Greater Talacauvery project may displace 2.20 lakh people
Posted on Nov 25, 2011
A “billion-dollar scheme” conceived at the behest of capitalists and supported by UNESCO
"The promises of rehabilitation could not be trusted as the people did not enjoy land rights on their present holdings. The tribal people who were displaced from the Kudremukh forests had not been rehabilitated properly even today,...."
The Mangalore Centre of Malenadu Joint Action Committee has opposed the proposed project of Greater Talacauvery National Park by combining the three wildlife sanctuaries — Brahmagiri, Talacauvery, and Pushpagiri — as one contiguous area.
Its founder-president Pradeep Kumar said about 2.20 lakh people in 120 villages in Karnataka and northern Kerala would be displaced if the project was implemented. The promises of rehabilitation could not be trusted as the people did not enjoy land rights on their present holdings. The tribal people who were displaced from the Kudremukh forests had not been rehabilitated properly even today, he said.
People in the villages on the periphery of forests in Puttur and Belthangady would be badly hit. Several villages in Kodagu, Chikmagalur, Hassan, Shimoga, Uttara Kannada, and Udupi districts would be displaced in large numbers.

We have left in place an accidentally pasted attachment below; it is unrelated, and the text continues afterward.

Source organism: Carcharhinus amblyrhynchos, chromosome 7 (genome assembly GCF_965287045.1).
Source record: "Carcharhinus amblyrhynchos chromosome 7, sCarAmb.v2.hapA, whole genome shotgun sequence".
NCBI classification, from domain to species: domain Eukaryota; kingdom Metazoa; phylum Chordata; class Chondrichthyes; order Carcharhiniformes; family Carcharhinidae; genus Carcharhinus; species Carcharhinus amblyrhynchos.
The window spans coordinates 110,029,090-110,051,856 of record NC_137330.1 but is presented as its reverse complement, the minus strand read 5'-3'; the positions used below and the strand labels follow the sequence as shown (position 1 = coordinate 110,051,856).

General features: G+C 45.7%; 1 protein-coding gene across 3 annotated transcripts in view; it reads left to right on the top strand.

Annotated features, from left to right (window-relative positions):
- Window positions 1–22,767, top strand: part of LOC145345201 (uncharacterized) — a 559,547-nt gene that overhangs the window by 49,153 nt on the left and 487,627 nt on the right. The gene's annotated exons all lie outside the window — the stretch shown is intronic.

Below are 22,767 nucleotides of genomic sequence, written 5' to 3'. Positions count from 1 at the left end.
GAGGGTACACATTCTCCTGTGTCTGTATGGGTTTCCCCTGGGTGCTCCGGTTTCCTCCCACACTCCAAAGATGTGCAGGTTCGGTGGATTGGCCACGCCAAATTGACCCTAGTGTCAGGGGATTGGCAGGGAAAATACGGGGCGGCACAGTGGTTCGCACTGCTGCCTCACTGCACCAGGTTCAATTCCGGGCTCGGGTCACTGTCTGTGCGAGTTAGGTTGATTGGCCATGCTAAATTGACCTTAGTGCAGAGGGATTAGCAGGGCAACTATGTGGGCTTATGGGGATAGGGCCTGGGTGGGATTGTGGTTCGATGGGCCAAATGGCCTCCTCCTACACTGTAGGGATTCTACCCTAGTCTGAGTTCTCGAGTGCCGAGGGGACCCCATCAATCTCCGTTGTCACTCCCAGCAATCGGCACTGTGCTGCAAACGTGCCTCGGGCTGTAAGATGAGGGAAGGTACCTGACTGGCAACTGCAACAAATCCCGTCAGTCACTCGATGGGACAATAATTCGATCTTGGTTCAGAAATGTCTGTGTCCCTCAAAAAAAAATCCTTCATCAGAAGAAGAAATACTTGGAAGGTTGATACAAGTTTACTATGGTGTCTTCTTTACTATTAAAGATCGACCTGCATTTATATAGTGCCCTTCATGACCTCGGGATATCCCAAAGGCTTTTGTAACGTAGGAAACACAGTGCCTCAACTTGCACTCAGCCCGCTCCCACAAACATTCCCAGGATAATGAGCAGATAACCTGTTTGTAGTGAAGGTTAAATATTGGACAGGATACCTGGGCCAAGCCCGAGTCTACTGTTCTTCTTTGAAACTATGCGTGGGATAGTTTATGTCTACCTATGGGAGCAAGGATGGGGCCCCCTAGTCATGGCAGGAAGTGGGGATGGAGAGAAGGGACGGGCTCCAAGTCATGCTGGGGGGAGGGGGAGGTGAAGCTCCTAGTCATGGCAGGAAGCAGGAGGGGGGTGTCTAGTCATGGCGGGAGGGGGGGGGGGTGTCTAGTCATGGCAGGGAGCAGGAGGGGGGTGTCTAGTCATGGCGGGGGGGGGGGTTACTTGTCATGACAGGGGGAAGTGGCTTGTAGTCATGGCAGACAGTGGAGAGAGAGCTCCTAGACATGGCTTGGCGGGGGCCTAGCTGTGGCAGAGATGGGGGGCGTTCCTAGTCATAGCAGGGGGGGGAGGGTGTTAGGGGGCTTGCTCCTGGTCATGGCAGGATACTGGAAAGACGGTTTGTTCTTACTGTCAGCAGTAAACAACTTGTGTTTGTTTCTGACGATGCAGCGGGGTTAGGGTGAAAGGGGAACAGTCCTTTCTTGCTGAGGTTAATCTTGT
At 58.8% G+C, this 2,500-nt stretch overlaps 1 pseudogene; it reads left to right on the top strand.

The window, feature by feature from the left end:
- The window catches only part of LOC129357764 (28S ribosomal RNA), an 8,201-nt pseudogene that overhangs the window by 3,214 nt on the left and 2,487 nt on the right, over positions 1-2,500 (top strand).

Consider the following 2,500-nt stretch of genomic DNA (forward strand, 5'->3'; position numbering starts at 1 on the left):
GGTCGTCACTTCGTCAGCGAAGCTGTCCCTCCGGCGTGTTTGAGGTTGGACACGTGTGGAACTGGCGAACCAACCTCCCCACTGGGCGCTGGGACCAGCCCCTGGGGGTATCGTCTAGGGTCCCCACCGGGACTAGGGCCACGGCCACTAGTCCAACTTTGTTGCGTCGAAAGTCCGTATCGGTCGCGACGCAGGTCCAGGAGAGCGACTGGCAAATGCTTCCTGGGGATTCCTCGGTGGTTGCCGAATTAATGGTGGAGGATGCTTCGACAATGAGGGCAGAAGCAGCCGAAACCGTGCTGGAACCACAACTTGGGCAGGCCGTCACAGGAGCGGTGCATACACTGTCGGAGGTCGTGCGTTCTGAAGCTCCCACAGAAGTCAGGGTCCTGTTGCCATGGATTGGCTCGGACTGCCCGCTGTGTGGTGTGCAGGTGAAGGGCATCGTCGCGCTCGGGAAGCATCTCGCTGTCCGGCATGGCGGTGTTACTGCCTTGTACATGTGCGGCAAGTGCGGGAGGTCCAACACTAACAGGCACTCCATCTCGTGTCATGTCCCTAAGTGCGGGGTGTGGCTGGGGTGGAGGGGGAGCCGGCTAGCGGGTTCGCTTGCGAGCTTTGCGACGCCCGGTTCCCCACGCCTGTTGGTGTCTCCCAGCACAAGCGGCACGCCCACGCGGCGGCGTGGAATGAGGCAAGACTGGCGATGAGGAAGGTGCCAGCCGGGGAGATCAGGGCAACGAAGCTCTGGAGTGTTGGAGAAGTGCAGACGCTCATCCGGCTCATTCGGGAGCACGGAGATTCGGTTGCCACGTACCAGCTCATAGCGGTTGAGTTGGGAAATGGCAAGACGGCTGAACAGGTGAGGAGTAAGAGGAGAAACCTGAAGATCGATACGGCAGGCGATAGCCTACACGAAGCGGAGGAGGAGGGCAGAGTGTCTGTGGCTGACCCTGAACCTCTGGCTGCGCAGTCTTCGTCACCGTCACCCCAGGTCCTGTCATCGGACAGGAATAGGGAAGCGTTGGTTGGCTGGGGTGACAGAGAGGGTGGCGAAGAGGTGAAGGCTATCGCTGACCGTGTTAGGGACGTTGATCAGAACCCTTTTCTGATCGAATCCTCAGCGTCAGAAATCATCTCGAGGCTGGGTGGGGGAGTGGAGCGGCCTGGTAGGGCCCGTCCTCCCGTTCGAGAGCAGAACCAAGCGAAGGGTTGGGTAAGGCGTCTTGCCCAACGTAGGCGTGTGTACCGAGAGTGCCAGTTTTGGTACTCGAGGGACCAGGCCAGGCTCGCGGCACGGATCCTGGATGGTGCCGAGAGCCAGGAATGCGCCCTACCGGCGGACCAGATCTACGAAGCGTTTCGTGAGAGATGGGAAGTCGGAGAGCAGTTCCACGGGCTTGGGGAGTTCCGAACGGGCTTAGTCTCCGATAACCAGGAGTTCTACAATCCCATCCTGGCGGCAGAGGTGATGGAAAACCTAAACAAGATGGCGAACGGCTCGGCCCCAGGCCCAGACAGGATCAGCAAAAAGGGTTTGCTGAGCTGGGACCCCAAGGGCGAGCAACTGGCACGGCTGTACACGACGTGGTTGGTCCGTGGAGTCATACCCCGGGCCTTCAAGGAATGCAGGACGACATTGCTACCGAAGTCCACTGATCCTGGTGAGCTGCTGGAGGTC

It said the people would lose their constitutional rights over their lands, right to possess firearms, and tribal people would lose their cultural heritage and traditional habitat. It said the proposal was aimed at combining Bharhmagiri (181.5 sq km), Talacauvery (105 sq km), Pushpagiri (102 sq km), and other protected forests (800 sq km). In Dakshina Kannada, over 50,000 people would be displaced and about 68,000 people in Kodagu, Mr. Kumar said.
Mr. Kumar said it was a “billion-dollar scheme” conceived at the behest of capitalists and supported by UNESCO. In the name of protection of forests and development, big resorts, and animal safaris would be set up, the committee said in a release.
The release said hundreds of acres of forests had been sacrificed by the government by allowing power projects in places such as Kempuhole and Addahole. The projects had resulted in large-scale felling of trees.
Mr. Kumar said the proposal to have an elephant corridor was ill-conceived. There were dams built in the forest area which were in the elephant corridor and obstructing the movement of pachyderms, he said.
The committee member Ashok Subbaiah said people who had been protecting the forests all these years would be sent out of the forests if the project was implemented.
12th October, 2011
Thanks to Protected Area Update No 94, December 2011 for the link.